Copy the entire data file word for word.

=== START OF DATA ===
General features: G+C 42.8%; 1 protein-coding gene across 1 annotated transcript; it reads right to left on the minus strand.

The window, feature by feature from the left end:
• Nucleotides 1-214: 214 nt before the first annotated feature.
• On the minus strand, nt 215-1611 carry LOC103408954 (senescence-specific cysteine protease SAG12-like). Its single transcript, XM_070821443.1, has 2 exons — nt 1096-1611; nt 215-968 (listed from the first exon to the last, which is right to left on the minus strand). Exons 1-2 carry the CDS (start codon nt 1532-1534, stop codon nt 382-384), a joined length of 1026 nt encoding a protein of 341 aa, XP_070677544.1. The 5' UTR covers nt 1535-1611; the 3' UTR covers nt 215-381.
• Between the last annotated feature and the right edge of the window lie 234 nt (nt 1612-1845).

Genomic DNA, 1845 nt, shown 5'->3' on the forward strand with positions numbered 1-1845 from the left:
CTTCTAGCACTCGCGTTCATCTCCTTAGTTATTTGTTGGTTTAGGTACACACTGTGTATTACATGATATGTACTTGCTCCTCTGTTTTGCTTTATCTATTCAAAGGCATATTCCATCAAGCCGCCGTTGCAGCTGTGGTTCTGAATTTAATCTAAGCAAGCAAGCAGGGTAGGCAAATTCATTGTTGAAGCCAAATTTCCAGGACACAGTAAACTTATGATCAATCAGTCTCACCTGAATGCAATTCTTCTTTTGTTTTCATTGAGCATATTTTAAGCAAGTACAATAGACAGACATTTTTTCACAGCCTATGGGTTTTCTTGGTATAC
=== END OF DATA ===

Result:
General features: G+C 42.8%; 1 protein-coding gene across 1 annotated transcript; it reads right to left on the minus strand.

The window, feature by feature from the left end:
• Nucleotides 1-214: 214 nt before the first annotated feature.
• On the minus strand, nt 215-1611 carry LOC103408954 (senescence-specific cysteine protease SAG12-like). Its single transcript, XM_070821443.1, has 2 exons — nt 1096-1611; nt 215-968 (listed from the first exon to the last, which is right to left on the minus strand). Exons 1-2 carry the CDS (start codon nt 1532-1534, stop codon nt 382-384), a joined length of 1026 nt encoding a protein of 341 aa, XP_070677544.1. The 5' UTR covers nt 1535-1611; the 3' UTR covers nt 215-381.
• Between the last annotated feature and the right edge of the window lie 234 nt (nt 1612-1845).

Genomic DNA, 1845 nt, shown 5'->3' on the forward strand with positions numbered 1-1845 from the left:
CTTCTAGCACTCGCGTTCATCTCCTTAGTTATTTGTTGGTTTAGGTACACACTGTGTATTACATGATATGTACTTGCTCCTCTGTTTTGCTTTATCTATTCAAAGGCATATTCCATCAAGCCGCCGTTGCAGCTGTGGTTCTGAATTTAATCTAAGCAAGCAAGCAGGGTAGGCAAATTCATTGTTGAAGCCAAATTTCCAGGACACAGTAAACTTATGATCAATCAGTCTCACCTGAATGCAATTCTTCTTTTGTTTTCATTGAGCATATTTTAAGCAAGTACAATAGACAGACATTTTTTCACAGCCTATGGGTTTTCTTGGTATAC